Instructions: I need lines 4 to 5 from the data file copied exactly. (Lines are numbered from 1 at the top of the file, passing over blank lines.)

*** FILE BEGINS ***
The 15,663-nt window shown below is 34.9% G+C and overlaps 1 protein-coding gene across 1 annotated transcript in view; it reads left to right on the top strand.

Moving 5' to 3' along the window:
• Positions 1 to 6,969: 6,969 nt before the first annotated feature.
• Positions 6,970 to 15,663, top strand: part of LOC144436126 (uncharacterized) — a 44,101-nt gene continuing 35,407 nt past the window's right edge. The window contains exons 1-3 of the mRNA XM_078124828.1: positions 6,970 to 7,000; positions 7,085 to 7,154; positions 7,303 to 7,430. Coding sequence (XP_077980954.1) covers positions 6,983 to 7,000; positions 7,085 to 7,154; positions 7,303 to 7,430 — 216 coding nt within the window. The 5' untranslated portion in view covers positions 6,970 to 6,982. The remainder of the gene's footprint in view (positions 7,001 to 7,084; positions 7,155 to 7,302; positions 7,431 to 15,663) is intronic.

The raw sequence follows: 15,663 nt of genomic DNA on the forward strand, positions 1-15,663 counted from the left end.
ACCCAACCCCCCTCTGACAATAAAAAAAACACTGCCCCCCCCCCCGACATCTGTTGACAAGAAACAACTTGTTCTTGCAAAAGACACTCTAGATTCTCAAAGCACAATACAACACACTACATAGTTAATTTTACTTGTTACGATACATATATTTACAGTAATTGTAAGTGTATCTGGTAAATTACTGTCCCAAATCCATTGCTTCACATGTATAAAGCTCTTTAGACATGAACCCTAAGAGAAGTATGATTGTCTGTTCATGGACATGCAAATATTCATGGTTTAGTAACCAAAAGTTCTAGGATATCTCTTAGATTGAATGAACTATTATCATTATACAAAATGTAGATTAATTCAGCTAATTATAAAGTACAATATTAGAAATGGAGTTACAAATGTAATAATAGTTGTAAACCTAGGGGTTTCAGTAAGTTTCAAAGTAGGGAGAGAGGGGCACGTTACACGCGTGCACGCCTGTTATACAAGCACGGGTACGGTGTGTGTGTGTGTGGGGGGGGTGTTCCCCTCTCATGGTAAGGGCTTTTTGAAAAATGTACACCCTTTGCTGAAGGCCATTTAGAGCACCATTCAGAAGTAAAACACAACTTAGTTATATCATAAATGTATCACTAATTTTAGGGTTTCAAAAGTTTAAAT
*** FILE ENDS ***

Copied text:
• Positions 6,970 to 15,663, top strand: part of LOC144436126 (uncharacterized) — a 44,101-nt gene continuing 35,407 nt past the window's right edge. The window contains exons 1-3 of the mRNA XM_078124828.1: positions 6,970 to 7,000; positions 7,085 to 7,154; positions 7,303 to 7,430. Coding sequence (XP_077980954.1) covers positions 6,983 to 7,000; positions 7,085 to 7,154; positions 7,303 to 7,430 — 216 coding nt within the window. The 5' untranslated portion in view covers positions 6,970 to 6,982. The remainder of the gene's footprint in view (positions 7,001 to 7,084; positions 7,155 to 7,302; positions 7,431 to 15,663) is intronic.

The raw sequence follows: 15,663 nt of genomic DNA on the forward strand, positions 1-15,663 counted from the left end.